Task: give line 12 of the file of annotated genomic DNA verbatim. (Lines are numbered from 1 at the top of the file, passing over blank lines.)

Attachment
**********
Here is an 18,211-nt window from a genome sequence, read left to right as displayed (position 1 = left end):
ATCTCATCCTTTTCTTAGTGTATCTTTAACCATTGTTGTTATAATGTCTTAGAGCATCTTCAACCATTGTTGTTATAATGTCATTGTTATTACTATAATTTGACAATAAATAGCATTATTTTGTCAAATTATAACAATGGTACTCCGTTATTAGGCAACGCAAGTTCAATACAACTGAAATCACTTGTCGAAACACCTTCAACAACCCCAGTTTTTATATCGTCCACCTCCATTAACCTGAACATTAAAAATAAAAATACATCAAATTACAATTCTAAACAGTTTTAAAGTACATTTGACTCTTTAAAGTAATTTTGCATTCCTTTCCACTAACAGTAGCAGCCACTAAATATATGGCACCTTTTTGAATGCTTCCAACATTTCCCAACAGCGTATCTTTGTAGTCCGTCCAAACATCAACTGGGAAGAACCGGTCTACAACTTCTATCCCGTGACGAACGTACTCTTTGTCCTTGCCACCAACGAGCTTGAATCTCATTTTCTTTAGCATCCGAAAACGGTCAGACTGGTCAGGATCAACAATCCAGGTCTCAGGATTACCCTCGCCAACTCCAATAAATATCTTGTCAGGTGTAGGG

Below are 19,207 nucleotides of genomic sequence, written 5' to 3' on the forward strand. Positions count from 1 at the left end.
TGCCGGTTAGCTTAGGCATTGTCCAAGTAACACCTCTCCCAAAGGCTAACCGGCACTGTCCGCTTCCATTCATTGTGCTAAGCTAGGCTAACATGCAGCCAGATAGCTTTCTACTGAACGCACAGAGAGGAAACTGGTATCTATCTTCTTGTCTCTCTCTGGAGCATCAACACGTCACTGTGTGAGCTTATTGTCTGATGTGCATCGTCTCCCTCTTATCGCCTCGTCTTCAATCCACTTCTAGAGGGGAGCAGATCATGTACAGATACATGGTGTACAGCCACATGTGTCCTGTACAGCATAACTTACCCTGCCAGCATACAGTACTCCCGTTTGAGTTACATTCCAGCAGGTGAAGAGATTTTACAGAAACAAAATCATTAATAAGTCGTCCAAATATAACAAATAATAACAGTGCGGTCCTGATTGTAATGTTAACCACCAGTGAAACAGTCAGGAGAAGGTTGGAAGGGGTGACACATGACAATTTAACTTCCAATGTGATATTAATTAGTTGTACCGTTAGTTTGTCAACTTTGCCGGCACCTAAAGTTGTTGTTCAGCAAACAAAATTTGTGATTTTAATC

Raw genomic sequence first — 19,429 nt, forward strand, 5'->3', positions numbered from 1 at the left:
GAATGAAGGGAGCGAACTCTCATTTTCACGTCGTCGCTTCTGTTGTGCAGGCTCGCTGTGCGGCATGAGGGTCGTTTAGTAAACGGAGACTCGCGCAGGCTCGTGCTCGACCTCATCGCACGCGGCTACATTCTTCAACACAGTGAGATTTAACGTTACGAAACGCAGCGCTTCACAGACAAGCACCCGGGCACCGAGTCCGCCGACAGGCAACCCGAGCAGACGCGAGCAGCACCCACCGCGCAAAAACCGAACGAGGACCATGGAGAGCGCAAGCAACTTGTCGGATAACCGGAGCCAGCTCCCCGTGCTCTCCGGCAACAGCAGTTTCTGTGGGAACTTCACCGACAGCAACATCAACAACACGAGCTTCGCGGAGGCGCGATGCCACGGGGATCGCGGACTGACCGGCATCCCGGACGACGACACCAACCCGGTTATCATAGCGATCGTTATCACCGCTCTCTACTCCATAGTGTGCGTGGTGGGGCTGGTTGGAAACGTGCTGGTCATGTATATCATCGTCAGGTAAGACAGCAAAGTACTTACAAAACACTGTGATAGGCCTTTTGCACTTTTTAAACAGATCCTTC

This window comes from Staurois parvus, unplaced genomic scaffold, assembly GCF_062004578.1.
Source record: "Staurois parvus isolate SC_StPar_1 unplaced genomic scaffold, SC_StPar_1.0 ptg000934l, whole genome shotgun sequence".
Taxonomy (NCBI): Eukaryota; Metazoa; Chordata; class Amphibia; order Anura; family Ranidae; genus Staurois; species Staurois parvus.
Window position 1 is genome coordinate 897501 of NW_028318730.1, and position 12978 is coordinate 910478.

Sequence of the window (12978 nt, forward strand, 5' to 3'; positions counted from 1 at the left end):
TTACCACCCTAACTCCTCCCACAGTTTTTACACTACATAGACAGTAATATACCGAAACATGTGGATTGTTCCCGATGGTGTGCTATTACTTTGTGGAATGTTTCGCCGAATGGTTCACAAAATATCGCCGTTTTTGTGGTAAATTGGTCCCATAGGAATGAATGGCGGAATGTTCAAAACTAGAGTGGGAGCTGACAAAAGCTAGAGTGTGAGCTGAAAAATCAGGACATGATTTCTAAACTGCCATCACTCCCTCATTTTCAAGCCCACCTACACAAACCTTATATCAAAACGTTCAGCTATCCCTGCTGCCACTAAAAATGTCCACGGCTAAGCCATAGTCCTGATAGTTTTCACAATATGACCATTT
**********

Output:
TTACCACCCTAACTCCTCCCACAGTTTTTACACTACATAGACAGTAATATACCGAAACATGTGGATTGTTCCCGATGGTGTGCTATTACTTTGTGGAATGTTTCGCCGAATGGTTCACAAAATATCGCCGTTTTTGTGGTAAATTGGTCCCATAGGAATGAATGGCGGAATGTTCAAAACTAGAGTGGGAGCTGACAAAAGCTAGAGTGTGAGCTGAAAAATCAGGACATGATTTCTAAACTGCCATCACTCCCTCATTTTCAAGCCCACCTACACAAACCTTATATCAAAACGTTCAGCTATCCCTGCTGCCACTAAAAATGTCCACGGCTAAGCCATAGTCCTGATAGTTTTCACAATATGACCATTT